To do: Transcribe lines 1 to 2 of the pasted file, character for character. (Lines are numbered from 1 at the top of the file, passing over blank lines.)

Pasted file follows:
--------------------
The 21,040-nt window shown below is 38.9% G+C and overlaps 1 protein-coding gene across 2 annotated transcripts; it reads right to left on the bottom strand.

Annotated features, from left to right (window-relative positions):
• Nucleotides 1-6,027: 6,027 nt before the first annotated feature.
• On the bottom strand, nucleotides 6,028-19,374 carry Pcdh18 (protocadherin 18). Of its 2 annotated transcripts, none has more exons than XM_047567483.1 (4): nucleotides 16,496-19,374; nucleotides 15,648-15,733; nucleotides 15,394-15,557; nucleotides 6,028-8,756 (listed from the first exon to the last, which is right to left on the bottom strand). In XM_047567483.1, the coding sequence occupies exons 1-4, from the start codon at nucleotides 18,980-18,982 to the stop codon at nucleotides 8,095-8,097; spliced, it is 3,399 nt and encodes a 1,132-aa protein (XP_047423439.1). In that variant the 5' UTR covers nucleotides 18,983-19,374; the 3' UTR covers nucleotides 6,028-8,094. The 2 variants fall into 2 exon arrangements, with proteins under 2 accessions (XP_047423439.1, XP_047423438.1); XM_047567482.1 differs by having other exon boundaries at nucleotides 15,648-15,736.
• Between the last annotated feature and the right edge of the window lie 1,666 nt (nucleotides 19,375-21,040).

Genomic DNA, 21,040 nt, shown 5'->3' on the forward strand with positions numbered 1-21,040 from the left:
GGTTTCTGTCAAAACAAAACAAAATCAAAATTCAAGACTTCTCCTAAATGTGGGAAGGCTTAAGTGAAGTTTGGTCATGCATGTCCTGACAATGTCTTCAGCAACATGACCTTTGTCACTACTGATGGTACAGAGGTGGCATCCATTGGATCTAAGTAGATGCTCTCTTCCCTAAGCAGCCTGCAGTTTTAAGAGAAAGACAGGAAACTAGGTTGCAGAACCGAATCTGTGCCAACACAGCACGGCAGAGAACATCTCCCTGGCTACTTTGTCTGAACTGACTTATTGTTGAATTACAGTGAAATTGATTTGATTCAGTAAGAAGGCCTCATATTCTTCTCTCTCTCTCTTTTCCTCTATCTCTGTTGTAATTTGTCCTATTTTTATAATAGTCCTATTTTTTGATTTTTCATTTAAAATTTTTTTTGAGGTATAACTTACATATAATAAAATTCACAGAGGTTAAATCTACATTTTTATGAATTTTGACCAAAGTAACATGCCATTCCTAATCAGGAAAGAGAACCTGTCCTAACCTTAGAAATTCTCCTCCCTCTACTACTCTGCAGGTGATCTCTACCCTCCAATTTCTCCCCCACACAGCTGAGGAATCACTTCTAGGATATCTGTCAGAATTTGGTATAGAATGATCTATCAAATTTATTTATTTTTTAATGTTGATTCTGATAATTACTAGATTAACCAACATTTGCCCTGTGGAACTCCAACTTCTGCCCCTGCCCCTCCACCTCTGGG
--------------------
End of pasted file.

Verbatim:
The 21,040-nt window shown below is 38.9% G+C and overlaps 1 protein-coding gene across 2 annotated transcripts; it reads right to left on the bottom strand.

Annotated features, from left to right (window-relative positions):